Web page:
Against the backdrop of bushfires in Brazil, the United States and Australia; locust infestations across East Africa; and a global pandemic, the theme for this year’s commemoration, biodiversity, points out the interdependence of humans and the webs of life in which they exist.
“The pandemic has allowed us to observe what scientists the world over have been saying for years: the interdependence between humanity and biodiversity is so profound that the latter’s vulnerabilities are our own”, said Audrey Azoulay, Director-General of the UN Educational, Scientific and Cultural Organization (UNESCO) in her message for the day.
Over the past year, the environmental crisis has revealed itself in a spectacular and disturbing manner.
“While wildfires ravaged tropical rainforests as if they were arid savannah, dramatically highlighting the effects climate change, the COVID-19 pandemic has cast yet another harsh light on the crisis affecting biodiversity”, she stated, urging people around the globe to forge a broad consensus – both technical and ethical – to “construct a new pact with the living world”.
Pillars of climate change
Every year, in late May and early June, the world spotlights three major international days that that can be considered the systemic pillars of climate change: biodiversity, climate and the oceans.
The UNESCO chief urged everyone to reflect upon how World Environment Day is “a whole, a complex system wherein, climate the oceans and the diversity of living organisms and their surroundings interact sometimes in ways that are beyond our ability to anticipate”.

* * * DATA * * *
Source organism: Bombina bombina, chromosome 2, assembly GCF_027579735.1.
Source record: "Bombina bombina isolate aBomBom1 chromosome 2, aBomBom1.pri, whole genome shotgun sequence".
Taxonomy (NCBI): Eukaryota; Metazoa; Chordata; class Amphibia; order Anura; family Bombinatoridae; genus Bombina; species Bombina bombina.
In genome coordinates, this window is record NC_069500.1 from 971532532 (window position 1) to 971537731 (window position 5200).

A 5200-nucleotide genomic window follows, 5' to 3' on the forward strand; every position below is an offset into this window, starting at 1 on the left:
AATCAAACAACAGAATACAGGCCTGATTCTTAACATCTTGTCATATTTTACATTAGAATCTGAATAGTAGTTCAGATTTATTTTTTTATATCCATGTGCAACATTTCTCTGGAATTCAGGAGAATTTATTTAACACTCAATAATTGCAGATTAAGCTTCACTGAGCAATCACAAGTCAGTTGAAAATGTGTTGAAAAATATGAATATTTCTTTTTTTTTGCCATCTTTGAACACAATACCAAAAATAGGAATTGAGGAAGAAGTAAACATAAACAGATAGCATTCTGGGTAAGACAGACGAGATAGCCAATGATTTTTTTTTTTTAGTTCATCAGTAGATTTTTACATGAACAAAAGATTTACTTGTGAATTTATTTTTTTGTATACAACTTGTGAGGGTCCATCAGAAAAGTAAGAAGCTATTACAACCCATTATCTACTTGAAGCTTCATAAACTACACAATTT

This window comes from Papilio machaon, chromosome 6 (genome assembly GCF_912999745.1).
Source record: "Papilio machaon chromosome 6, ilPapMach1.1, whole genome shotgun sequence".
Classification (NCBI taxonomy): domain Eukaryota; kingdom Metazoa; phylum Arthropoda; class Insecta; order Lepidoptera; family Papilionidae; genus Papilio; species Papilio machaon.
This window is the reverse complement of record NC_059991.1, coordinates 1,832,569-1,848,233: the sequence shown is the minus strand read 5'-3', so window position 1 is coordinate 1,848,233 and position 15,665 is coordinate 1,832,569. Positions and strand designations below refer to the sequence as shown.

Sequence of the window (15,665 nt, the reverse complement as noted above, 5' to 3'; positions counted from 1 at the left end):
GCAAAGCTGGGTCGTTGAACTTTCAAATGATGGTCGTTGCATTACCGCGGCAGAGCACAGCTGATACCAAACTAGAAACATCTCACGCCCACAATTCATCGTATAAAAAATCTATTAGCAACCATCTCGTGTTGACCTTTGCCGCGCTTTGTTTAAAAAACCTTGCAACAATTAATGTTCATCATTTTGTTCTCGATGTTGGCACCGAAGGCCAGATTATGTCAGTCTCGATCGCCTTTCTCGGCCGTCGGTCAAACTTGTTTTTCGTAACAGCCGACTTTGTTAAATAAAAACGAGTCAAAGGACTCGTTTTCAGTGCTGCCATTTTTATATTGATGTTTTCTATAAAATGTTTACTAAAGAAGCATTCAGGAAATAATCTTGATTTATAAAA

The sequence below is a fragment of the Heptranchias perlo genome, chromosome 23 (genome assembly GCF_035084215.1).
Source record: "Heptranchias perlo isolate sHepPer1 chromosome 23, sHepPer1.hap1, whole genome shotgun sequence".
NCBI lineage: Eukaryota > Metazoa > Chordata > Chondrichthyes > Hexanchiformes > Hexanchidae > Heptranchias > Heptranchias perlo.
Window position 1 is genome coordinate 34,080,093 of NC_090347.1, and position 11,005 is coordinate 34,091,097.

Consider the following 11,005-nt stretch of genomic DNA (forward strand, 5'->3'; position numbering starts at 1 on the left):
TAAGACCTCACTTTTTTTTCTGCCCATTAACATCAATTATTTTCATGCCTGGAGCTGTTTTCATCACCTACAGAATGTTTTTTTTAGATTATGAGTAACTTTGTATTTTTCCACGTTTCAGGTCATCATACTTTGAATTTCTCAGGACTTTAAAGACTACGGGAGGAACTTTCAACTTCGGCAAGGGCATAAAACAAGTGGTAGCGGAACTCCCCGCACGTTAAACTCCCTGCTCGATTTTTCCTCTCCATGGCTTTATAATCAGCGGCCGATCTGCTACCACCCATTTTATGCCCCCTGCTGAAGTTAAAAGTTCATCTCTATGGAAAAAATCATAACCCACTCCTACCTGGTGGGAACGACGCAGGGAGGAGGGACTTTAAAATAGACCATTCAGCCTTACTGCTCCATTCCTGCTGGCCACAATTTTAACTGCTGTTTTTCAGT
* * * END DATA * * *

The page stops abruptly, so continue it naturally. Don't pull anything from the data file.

“This year”, she concluded, “as the world struggles with an unprecedented pandemic, these days resonate more urgently than ever”.
Meanwhile, in his video message, the Director General of the International Organization for Migration (IOM), António Vitorino, flagged that the environment has always prompted people to move.
He spelled out that disasters displace millions every year and that climate change affects migration patterns the world over.
“Even when societies are slowed down by COVID-19, nothing stops cyclones and floods, the climate continues to change, the environment keeps degrading, and many people are forced out of their homes”, stressed the IOM chief, also noting that other people are “trapped in environmentally fragile regions or cannot resort to usual seasonal agriculture activities”.
He encouraged everyone, “even while battling the global pandemic”, to stay focused on climate change and biodiversity throughout.
“Let’s take action now for people and for nature”, underscored Mr. Vitorino.
COVID-19 and biodiversity
COVID-19 has revealed the vulnerability of global systems to protect the environment, health and economy, the UN Environment Programme (UNEP) said in a compelling video that illustrates how nature can protect us from pandemics.
It explains that zoonotic diseases are transferred from animals to humans, including in all likelihood the COVID-19 coronavirus. UNEP explains that keeping the diversity of nature and animal species intact, protects us against global health crises.
And while a high host species diversity can also reduce disease risk, if in some cases those hosts are removed, a resulting monoculture of animals is created, that are likely to increase their role as disease transmitters.
“We need to invest in a better scientific understanding of how human activity can affect potential future zoonoses”, upheld UN Environment .
“Now is the time to appreciate the vital role of the health of our planet and to take immediate action to conserve nature”.